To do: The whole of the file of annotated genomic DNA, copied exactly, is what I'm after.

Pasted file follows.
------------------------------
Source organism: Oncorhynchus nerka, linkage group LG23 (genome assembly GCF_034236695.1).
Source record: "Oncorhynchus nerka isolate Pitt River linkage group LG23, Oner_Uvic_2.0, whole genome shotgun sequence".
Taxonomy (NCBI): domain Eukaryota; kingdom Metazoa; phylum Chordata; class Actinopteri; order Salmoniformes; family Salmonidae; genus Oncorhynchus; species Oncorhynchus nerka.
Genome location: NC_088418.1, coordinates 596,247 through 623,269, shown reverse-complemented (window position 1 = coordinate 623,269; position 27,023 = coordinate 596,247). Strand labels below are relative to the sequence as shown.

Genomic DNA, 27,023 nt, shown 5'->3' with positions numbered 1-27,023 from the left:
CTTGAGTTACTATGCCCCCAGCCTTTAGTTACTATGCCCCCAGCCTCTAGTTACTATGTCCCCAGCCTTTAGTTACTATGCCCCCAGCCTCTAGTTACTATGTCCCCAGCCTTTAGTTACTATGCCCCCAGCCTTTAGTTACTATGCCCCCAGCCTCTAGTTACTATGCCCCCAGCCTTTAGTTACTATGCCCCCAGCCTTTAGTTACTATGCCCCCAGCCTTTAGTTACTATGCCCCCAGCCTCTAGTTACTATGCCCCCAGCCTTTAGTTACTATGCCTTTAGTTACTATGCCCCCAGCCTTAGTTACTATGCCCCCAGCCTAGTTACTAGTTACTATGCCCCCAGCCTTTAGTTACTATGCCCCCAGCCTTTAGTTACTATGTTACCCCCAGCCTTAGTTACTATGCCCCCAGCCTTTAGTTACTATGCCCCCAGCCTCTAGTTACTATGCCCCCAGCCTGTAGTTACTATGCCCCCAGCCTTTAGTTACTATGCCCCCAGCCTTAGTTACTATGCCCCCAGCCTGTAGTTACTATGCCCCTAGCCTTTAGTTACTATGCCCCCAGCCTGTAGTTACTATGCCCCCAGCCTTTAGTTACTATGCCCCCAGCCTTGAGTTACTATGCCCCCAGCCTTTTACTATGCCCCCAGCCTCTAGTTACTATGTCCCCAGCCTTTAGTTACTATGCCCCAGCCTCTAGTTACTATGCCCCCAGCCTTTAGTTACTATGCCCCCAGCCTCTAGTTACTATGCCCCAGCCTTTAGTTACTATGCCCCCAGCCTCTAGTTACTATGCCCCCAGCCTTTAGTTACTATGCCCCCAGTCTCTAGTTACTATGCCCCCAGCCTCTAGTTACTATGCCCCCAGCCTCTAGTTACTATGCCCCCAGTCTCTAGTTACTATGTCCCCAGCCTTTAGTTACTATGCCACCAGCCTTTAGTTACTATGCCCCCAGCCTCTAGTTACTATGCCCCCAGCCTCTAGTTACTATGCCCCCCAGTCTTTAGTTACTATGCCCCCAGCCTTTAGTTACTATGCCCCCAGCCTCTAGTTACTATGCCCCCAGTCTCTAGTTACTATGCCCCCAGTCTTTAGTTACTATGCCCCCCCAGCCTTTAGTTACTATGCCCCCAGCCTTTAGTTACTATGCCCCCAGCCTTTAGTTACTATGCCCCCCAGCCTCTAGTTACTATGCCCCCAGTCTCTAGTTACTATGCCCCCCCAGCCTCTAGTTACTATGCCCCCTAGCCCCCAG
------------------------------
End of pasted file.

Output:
Source organism: Oncorhynchus nerka, linkage group LG23 (genome assembly GCF_034236695.1).
Source record: "Oncorhynchus nerka isolate Pitt River linkage group LG23, Oner_Uvic_2.0, whole genome shotgun sequence".
Taxonomy (NCBI): domain Eukaryota; kingdom Metazoa; phylum Chordata; class Actinopteri; order Salmoniformes; family Salmonidae; genus Oncorhynchus; species Oncorhynchus nerka.
Genome location: NC_088418.1, coordinates 596,247 through 623,269, shown reverse-complemented (window position 1 = coordinate 623,269; position 27,023 = coordinate 596,247). Strand labels below are relative to the sequence as shown.

Genomic DNA, 27,023 nt, shown 5'->3' with positions numbered 1-27,023 from the left:
CTTGAGTTACTATGCCCCCAGCCTTTAGTTACTATGCCCCCAGCCTCTAGTTACTATGTCCCCAGCCTTTAGTTACTATGCCCCCAGCCTCTAGTTACTATGTCCCCAGCCTTTAGTTACTATGCCCCCAGCCTTTAGTTACTATGCCCCCAGCCTCTAGTTACTATGCCCCCAGCCTTTAGTTACTATGCCCCCAGCCTTTAGTTACTATGCCCCCAGCCTTTAGTTACTATGCCCCCAGCCTCTAGTTACTATGCCCCCAGCCTTTAGTTACTATGCCTTTAGTTACTATGCCCCCAGCCTTAGTTACTATGCCCCCAGCCTAGTTACTAGTTACTATGCCCCCAGCCTTTAGTTACTATGCCCCCAGCCTTTAGTTACTATGTTACCCCCAGCCTTAGTTACTATGCCCCCAGCCTTTAGTTACTATGCCCCCAGCCTCTAGTTACTATGCCCCCAGCCTGTAGTTACTATGCCCCCAGCCTTTAGTTACTATGCCCCCAGCCTTAGTTACTATGCCCCCAGCCTGTAGTTACTATGCCCCTAGCCTTTAGTTACTATGCCCCCAGCCTGTAGTTACTATGCCCCCAGCCTTTAGTTACTATGCCCCCAGCCTTGAGTTACTATGCCCCCAGCCTTTTACTATGCCCCCAGCCTCTAGTTACTATGTCCCCAGCCTTTAGTTACTATGCCCCAGCCTCTAGTTACTATGCCCCCAGCCTTTAGTTACTATGCCCCCAGCCTCTAGTTACTATGCCCCAGCCTTTAGTTACTATGCCCCCAGCCTCTAGTTACTATGCCCCCAGCCTTTAGTTACTATGCCCCCAGTCTCTAGTTACTATGCCCCCAGCCTCTAGTTACTATGCCCCCAGCCTCTAGTTACTATGCCCCCAGTCTCTAGTTACTATGTCCCCAGCCTTTAGTTACTATGCCACCAGCCTTTAGTTACTATGCCCCCAGCCTCTAGTTACTATGCCCCCAGCCTCTAGTTACTATGCCCCCCAGTCTTTAGTTACTATGCCCCCAGCCTTTAGTTACTATGCCCCCAGCCTCTAGTTACTATGCCCCCAGTCTCTAGTTACTATGCCCCCAGTCTTTAGTTACTATGCCCCCCCAGCCTTTAGTTACTATGCCCCCAGCCTTTAGTTACTATGCCCCCAGCCTTTAGTTACTATGCCCCCCAGCCTCTAGTTACTATGCCCCCAGTCTCTAGTTACTATGCCCCCCCAGCCTCTAGTTACTATGCCCCCTAGCCCCCAG